Published by Julia Turney on
Estimated reading time: 3 minutes
...we need to know more about our employees and use data and technology to deliver effective messaging.
‘Right here, right now’ – Fatboy Slim got it right. To successfully connect with people and for your message to land, you have to reach the right person at the right time. Reaching them at a time when they want to hear your message or receive your offer - that’s ‘moment marketing.’
It’s all around us already, especially via advertising on social media. No sooner have you been browsing Amazon for something, the next thing you know it appears in your Facebook feed along with other suggestions and then come the mobile notifications. I’m sure I’ve even had adverts for products based on something that Alexa (other voice recognition devices are available) heard. Mind. Blown.
It’s not just looking at personal experiences and habits but dialling into wider events. A sunny spell at the weekend, for example, and we’ll see supermarkets promoting offers on beer and burgers. If it’s Wimbledon tennis season there are adverts galore for Pimms and strawberries.
However, can the principle of 'moment marketing' be applied to employee benefits? In short, yes, and it’s probably already in use to some extent. One example includes offering childcare vouchers to employees who have just had a baby. For it to be really effective though, we need to know more about our employees and use data and technology to deliver effective messaging. Of course, this needs to be balanced around not being too intrusive; employees might not want to be ‘marketed to’ by their employer, or for there to be too much of a blur between their personal and work lives.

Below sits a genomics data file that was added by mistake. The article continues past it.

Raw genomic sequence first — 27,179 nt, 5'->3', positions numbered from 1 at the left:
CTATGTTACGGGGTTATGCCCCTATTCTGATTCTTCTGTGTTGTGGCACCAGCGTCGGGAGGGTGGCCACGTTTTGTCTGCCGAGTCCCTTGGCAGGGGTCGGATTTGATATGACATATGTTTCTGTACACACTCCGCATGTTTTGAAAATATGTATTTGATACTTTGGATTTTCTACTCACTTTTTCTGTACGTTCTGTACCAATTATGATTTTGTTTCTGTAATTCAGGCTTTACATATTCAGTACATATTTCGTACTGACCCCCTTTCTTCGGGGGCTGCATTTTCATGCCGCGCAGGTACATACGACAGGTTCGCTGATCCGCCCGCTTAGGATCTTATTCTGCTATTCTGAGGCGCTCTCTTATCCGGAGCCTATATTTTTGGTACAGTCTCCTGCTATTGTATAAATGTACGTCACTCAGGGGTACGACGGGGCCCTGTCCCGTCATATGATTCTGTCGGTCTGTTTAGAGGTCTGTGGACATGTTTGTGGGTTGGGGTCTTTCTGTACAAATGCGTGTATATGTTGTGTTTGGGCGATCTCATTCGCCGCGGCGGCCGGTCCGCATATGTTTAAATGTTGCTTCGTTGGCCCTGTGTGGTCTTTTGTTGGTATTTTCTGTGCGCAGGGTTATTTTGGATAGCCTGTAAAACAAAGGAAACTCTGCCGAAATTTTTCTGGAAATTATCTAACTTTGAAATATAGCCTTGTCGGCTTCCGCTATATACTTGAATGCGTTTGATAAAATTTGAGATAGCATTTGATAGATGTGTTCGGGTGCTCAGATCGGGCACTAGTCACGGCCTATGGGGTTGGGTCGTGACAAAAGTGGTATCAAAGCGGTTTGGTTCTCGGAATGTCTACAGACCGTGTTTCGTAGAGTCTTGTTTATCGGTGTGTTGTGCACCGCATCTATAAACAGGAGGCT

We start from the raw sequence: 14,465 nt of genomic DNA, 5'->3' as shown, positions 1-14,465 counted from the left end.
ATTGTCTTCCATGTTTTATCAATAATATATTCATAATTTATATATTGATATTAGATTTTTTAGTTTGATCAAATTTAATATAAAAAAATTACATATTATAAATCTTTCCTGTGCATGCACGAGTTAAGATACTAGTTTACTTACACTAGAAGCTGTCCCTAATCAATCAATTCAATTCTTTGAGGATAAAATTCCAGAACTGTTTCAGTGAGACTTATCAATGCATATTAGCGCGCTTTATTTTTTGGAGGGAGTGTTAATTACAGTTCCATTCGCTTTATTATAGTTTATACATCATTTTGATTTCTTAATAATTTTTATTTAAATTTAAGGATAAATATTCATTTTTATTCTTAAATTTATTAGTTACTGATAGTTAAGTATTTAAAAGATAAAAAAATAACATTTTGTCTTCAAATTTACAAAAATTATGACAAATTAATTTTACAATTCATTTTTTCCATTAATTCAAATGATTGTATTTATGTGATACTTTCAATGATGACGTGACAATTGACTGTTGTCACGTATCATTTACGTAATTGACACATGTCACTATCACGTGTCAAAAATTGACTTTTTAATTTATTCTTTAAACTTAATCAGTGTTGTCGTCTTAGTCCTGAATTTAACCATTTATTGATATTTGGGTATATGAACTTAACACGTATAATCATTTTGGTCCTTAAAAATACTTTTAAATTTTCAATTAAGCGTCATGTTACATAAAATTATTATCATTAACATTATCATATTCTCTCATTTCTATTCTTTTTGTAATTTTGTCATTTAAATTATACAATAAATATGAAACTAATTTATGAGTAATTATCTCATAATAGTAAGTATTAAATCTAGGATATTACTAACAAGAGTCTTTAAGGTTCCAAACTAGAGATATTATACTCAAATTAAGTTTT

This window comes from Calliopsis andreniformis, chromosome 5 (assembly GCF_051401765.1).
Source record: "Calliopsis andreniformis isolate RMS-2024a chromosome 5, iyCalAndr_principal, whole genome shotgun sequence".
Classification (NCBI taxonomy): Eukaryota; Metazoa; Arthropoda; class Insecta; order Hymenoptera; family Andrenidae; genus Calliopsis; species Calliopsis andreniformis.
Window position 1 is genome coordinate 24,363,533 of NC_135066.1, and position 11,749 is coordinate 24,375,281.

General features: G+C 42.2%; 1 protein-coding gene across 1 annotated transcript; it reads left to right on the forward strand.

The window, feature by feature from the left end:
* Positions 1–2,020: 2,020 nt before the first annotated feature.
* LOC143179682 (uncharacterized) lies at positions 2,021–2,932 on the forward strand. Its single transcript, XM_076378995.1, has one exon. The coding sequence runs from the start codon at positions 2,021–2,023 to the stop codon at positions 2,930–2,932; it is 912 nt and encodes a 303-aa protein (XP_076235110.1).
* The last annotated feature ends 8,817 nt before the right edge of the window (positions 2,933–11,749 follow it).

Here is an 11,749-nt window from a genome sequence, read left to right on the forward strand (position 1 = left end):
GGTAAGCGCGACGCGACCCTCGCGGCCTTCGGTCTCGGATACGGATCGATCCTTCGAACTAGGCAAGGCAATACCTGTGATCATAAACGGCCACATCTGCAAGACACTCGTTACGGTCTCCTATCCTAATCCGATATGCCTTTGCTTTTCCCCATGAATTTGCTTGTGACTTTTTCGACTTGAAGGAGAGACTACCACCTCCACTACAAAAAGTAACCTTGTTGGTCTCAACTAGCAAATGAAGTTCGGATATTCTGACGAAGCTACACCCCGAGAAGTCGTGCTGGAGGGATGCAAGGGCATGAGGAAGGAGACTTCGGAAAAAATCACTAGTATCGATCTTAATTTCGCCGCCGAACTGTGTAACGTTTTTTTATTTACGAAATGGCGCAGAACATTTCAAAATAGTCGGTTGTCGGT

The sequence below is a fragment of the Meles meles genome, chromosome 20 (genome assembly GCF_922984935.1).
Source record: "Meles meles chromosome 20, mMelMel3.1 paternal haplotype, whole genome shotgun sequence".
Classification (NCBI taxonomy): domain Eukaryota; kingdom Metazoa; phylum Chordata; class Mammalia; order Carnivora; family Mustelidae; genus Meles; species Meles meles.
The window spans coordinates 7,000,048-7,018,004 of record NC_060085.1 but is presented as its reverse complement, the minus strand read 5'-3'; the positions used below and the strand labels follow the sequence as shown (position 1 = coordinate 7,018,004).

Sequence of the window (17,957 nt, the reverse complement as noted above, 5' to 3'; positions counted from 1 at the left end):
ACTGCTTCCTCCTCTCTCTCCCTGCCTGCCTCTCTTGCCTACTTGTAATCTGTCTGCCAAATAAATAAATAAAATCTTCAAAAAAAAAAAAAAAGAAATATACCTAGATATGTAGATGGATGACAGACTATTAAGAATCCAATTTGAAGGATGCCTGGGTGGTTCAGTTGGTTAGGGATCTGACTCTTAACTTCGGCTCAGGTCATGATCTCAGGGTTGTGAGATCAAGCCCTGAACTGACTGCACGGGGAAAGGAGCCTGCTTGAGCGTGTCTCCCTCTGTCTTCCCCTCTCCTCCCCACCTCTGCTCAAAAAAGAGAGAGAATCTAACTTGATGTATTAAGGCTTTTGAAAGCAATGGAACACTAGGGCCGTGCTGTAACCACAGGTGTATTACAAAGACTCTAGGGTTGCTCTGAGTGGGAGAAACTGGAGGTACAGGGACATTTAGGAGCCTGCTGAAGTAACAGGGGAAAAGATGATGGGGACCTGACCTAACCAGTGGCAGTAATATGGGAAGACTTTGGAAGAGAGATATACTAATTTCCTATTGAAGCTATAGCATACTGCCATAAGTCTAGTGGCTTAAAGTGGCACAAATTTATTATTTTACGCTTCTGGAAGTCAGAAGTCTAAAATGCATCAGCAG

If we have information about employees we can use technology to engage on a personal level, when they are particularly receptive to that message. Platforms should be able to identify when a change has been made to a piece of data and that in turn can then trigger a targeted message. For example, an employee gets married so the message could be that they now get more life assurance or can add even more if they wish to - and that this might be better than buying it themselves. On top of this, perhaps they can also be told about discounts at DIY stores.
All of this can be delivered by an employer to improve an employee’s work experience and benefit from sponsored deals and activities, thereby increasing the value of their overall reward.